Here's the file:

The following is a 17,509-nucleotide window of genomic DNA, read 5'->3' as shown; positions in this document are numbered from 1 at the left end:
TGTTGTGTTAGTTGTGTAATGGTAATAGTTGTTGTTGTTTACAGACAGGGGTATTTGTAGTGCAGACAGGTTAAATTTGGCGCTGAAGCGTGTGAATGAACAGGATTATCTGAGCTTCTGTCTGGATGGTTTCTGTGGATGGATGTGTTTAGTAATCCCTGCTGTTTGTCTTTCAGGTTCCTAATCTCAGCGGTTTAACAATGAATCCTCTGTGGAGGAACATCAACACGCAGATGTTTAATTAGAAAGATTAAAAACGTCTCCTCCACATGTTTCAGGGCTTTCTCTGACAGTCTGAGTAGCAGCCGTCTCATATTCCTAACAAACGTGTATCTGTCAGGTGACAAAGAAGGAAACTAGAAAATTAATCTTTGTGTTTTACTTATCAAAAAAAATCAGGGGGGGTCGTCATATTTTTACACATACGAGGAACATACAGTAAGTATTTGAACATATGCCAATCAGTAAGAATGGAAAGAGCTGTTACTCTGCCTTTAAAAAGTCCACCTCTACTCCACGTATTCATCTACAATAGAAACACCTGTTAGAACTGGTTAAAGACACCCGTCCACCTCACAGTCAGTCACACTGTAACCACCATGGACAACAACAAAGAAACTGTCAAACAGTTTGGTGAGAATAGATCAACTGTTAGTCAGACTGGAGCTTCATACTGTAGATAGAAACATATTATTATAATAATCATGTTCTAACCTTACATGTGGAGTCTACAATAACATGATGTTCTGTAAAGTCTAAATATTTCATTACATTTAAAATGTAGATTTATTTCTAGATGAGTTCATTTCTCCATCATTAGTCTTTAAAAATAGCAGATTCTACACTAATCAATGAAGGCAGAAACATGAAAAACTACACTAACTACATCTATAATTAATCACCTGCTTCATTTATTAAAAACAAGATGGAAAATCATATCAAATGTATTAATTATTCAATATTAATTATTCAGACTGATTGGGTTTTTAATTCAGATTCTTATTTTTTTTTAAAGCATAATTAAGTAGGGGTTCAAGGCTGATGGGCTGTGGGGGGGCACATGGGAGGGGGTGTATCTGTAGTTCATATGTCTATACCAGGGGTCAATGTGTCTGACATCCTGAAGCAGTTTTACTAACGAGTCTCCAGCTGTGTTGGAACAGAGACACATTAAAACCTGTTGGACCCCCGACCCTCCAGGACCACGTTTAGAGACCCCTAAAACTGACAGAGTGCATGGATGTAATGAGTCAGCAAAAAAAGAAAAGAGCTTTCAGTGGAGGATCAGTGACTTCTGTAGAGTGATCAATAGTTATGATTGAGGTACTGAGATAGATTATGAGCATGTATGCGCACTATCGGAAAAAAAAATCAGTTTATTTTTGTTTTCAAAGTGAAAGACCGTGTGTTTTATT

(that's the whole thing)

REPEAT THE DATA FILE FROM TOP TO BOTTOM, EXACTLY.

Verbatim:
The following is a 17,509-nucleotide window of genomic DNA, read 5'->3' as shown; positions in this document are numbered from 1 at the left end:
TGTTGTGTTAGTTGTGTAATGGTAATAGTTGTTGTTGTTTACAGACAGGGGTATTTGTAGTGCAGACAGGTTAAATTTGGCGCTGAAGCGTGTGAATGAACAGGATTATCTGAGCTTCTGTCTGGATGGTTTCTGTGGATGGATGTGTTTAGTAATCCCTGCTGTTTGTCTTTCAGGTTCCTAATCTCAGCGGTTTAACAATGAATCCTCTGTGGAGGAACATCAACACGCAGATGTTTAATTAGAAAGATTAAAAACGTCTCCTCCACATGTTTCAGGGCTTTCTCTGACAGTCTGAGTAGCAGCCGTCTCATATTCCTAACAAACGTGTATCTGTCAGGTGACAAAGAAGGAAACTAGAAAATTAATCTTTGTGTTTTACTTATCAAAAAAAATCAGGGGGGGTCGTCATATTTTTACACATACGAGGAACATACAGTAAGTATTTGAACATATGCCAATCAGTAAGAATGGAAAGAGCTGTTACTCTGCCTTTAAAAAGTCCACCTCTACTCCACGTATTCATCTACAATAGAAACACCTGTTAGAACTGGTTAAAGACACCCGTCCACCTCACAGTCAGTCACACTGTAACCACCATGGACAACAACAAAGAAACTGTCAAACAGTTTGGTGAGAATAGATCAACTGTTAGTCAGACTGGAGCTTCATACTGTAGATAGAAACATATTATTATAATAATCATGTTCTAACCTTACATGTGGAGTCTACAATAACATGATGTTCTGTAAAGTCTAAATATTTCATTACATTTAAAATGTAGATTTATTTCTAGATGAGTTCATTTCTCCATCATTAGTCTTTAAAAATAGCAGATTCTACACTAATCAATGAAGGCAGAAACATGAAAAACTACACTAACTACATCTATAATTAATCACCTGCTTCATTTATTAAAAACAAGATGGAAAATCATATCAAATGTATTAATTATTCAATATTAATTATTCAGACTGATTGGGTTTTTAATTCAGATTCTTATTTTTTTTTAAAGCATAATTAAGTAGGGGTTCAAGGCTGATGGGCTGTGGGGGGGCACATGGGAGGGGGTGTATCTGTAGTTCATATGTCTATACCAGGGGTCAATGTGTCTGACATCCTGAAGCAGTTTTACTAACGAGTCTCCAGCTGTGTTGGAACAGAGACACATTAAAACCTGTTGGACCCCCGACCCTCCAGGACCACGTTTAGAGACCCCTAAAACTGACAGAGTGCATGGATGTAATGAGTCAGCAAAAAAAGAAAAGAGCTTTCAGTGGAGGATCAGTGACTTCTGTAGAGTGATCAATAGTTATGATTGAGGTACTGAGATAGATTATGAGCATGTATGCGCACTATCGGAAAAAAAAATCAGTTTATTTTTGTTTTCAAAGTGAAAGACCGTGTGTTTTATT